Efforts to diversify suppliers of gas usually entail immediate and direct costs, as investment into importing arrangements from new sources necessitates the construction of nonexistent infrastructure, investment in new technology, and the establishment of new diplomatic contacts. An economic recession leaving both the government and the Ukrainian business sector cash-strapped is thus likely to discourage efforts at supply diversification. Thus, evidence of increased efforts to diversify sources cannot be attributed to the effect of the financial crisis.

Hypothesis 3: High Russian gas prices would make it rational for Ukraine to seek to boost its domestic gas output and thus become less energy-poor. 

The same logic that applies to hypothesis 2 applies to hypothesis 3, as efforts to boost domestic gas production entail costs to the government and business for the exploration and extraction of shale gas—the only gas Ukraine has left—or for reaching out to potential foreign investors, which would be a more likely prospect at the end of a recession. Moreover, a recession that would depress gas consumption in gas-intensive export industries and thus gas demand can be expected to deter the appearance of new domestic gas suppliers. Evidence of increased efforts to find domestic sources of gas therefore cannot be attributed to the effects of the financial crisis.

Hypothesis 4: By diminishing Ukraine’s energy dependency on Russia, high gas prices would decrease Russia’s political and economic leverage over Ukraine.

The financial crisis, which launched Ukraine into its worst recession since the 1990s and impoverished its government, might be expected to make Ukraine particularly eager to accept any Russian discount on the price of gas. Thus, the financial crisis might temporarily increase Russian leverage over Ukraine and thereby offset any gains accruing from its decreased energy dependency on Russia. The findings for hypothesis 4 are thus particularly vulnerable to distortion by the confounding variable.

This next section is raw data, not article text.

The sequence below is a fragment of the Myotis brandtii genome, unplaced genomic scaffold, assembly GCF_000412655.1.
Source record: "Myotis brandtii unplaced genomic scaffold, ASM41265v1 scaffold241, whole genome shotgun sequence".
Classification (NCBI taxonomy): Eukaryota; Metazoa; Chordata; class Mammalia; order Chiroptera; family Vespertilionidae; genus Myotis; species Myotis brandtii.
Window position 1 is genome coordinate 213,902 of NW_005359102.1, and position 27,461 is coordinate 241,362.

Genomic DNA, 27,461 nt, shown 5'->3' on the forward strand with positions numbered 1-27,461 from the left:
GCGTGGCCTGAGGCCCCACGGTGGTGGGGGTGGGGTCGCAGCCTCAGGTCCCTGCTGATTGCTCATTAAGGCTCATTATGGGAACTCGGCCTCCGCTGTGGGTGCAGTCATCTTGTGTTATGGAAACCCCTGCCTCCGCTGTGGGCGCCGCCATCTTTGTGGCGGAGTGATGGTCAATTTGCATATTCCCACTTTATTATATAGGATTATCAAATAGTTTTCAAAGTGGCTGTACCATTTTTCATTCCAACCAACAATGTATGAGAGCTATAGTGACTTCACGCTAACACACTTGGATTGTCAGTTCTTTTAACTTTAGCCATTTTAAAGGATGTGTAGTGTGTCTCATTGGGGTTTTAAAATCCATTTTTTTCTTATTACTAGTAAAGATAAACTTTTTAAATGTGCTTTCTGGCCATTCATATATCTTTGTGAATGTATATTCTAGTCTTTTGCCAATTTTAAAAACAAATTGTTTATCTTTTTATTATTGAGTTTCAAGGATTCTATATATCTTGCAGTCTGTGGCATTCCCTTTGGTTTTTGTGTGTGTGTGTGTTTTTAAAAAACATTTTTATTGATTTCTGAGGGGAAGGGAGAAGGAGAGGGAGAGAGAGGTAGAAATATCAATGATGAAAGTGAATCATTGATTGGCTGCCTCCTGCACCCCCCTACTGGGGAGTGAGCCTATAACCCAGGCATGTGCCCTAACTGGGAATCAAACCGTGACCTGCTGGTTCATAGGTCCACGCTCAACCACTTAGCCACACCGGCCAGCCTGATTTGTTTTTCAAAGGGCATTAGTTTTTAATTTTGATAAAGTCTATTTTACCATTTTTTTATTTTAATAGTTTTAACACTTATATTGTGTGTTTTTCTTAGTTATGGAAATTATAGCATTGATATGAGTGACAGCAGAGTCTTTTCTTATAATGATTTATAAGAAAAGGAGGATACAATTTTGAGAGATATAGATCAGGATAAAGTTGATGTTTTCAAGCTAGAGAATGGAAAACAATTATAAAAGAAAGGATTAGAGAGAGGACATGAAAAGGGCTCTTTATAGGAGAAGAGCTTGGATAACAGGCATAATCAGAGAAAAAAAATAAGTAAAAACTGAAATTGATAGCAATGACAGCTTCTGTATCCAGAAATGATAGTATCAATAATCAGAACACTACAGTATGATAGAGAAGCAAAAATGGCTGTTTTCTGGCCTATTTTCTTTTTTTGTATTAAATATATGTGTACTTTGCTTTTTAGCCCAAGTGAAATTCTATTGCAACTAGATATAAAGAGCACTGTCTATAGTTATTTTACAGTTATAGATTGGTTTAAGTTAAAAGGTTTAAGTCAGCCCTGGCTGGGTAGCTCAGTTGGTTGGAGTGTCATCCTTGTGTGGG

Testing Hypothesis 1

Hypothesis 1: High Russian gas prices would make it rational for Ukraine to reduce its consumption of gas in absolute terms, diminish its relative proportion in the country’s overall energy mix, and lower the energy intensity of its economy through investments in energy efficiency.

Since 2009, Ukraine’s gas consumption has fallen significantly in absolute terms. In 2009 it decreased by 21.8 percent compared with the previous year, from 67.3 bcm to 52.8 bcm (Pirani 2011; 2012). Although in 2010 it rose again modestly to 57.6 bcm (Pirani 2012), the following year imports fell to 40 bcm, only to diminish to 33 bcm in 2012 (Olearchyk & Buckley 2013). These figures suggest that between 2009 and 2012, Ukraine’s annual gas consumption averaged at 45.9 bcm/annum, compared with about 73.6 bcm/annum between 2003 and 2008 (Pirani 2012). Thus, in the aftermath of the 2009 gas war Ukraine was consuming on average 27.7 bcm less gas per year than previously, with its absolute consumption falling by almost 40 percent. This is a considerable and unprecedented reduction in light of the country’s previous consumption patterns. Ukraine was projected to import only 24 bcm of Russian gas in 2013 (Tuohy & Bulakh 2013), with its consumption in the first quarter amounting to a 17.4 per cent reduction compared with the same period in 2012 (National Radio Company of Ukraine 2013).